My husband brought home a beautiful jar of honey the other day. It was a gift from one of his customers who has several hives on his southwestern Wisconsin farm. Some husbands bring home roses; mine brings home honey and I couldn’t be happier. What a treat!
Honey is so versatile. According to honey.com, used as a sweetener, honey is a bit sweeter than sugar, so less can be used to achieve the same sweetness intensity. As for flavor, honey imparts a unique flavor to any recipe and it balances and enhances the flavor of other ingredients.
Honey can also act as an emulsifier, binding and thickening sauces, dressings, marinades and dips.
Athletes should also take a good look at honey. Sports nutritionists recommend eating carbohydrates before an athletic activity for added energy. Honey can be an effective carb to ingest just before exercising, resulting in it being released into the system at a steady rate throughout the exercise.
During a workout, carbs, such as honey, help muscles stay nourished longer and delays fatigue. After athletic activity, research shows that ingesting carbs and protein immediately is ideal for refueling and decreasing muscle soreness. Before, during and after, honey is good for the body and it only has 64 calories per tablespoon.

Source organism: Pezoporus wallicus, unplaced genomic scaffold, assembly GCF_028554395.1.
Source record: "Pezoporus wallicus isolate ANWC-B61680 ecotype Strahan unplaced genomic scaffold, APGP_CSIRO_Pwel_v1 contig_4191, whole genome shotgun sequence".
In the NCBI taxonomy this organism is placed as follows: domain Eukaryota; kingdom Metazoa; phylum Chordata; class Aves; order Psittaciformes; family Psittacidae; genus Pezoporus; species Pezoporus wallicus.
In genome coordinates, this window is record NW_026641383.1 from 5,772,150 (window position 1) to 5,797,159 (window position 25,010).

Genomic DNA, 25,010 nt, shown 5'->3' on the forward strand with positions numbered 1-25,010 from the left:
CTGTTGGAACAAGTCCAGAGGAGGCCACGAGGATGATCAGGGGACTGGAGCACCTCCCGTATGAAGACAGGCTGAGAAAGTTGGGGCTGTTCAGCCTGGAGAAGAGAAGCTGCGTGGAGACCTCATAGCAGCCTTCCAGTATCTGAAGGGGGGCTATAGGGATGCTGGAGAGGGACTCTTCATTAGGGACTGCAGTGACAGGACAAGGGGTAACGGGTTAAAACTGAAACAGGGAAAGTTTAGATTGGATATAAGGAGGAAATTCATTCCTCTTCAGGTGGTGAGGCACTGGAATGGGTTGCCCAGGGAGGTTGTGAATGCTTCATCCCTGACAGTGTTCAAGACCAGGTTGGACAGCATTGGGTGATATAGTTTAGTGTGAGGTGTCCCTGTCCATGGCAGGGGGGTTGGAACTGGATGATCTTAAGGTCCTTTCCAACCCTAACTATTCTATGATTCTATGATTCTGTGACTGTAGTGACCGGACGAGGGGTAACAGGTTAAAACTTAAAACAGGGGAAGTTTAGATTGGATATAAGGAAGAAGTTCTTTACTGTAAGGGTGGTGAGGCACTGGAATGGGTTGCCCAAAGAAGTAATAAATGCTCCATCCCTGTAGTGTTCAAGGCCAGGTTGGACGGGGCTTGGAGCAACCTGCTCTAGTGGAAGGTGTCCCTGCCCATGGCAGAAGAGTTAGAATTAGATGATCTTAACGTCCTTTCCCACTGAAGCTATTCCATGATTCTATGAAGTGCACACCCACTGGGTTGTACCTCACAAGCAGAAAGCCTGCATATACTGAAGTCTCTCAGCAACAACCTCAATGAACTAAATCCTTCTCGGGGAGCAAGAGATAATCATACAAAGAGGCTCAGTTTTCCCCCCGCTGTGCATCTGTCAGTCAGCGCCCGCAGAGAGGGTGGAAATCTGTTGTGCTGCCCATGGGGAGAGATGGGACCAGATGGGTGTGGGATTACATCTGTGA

Combining honey with fruits, vegetables, lean meats, whole grains and other healthful foods can add to your total nutrition and give you a great natural energy boost. Try these tips from honey.com to fuel your diet with honey:
• Stay hydrated. Add honey to a bottle of water for an energy boost during your next workout.
• Snacks are a great way to add extra fruits and vegetables to your diet. Mix peanut butter and honey, or honey and light cream cheese, as a dip for fresh fruits or vegetables.
• Peanut butter and honey sandwiches on whole wheat bread are a great, high-energy snack to provide a good combination of carbohydrates, protein and fat.
• Since honey is a convenient, portable source of energy, take it to tournaments and long periods of activity to help sustain energy levels.
To substitute honey for sugar in recipes, replace about half the sugar with two-thirds that amount of honey. In baked goods, add half a teaspoon of baking powder per cup of honey used, and reduce the oven temperature by about 25 degrees.
To find local honey producers in Wisconsin, see the directory on this page or visit wihoney.org. For Minnesota producers, visit minnesotahoneyproducers.org.
Janelle Thomas can be reached at firstname.lastname@example.org.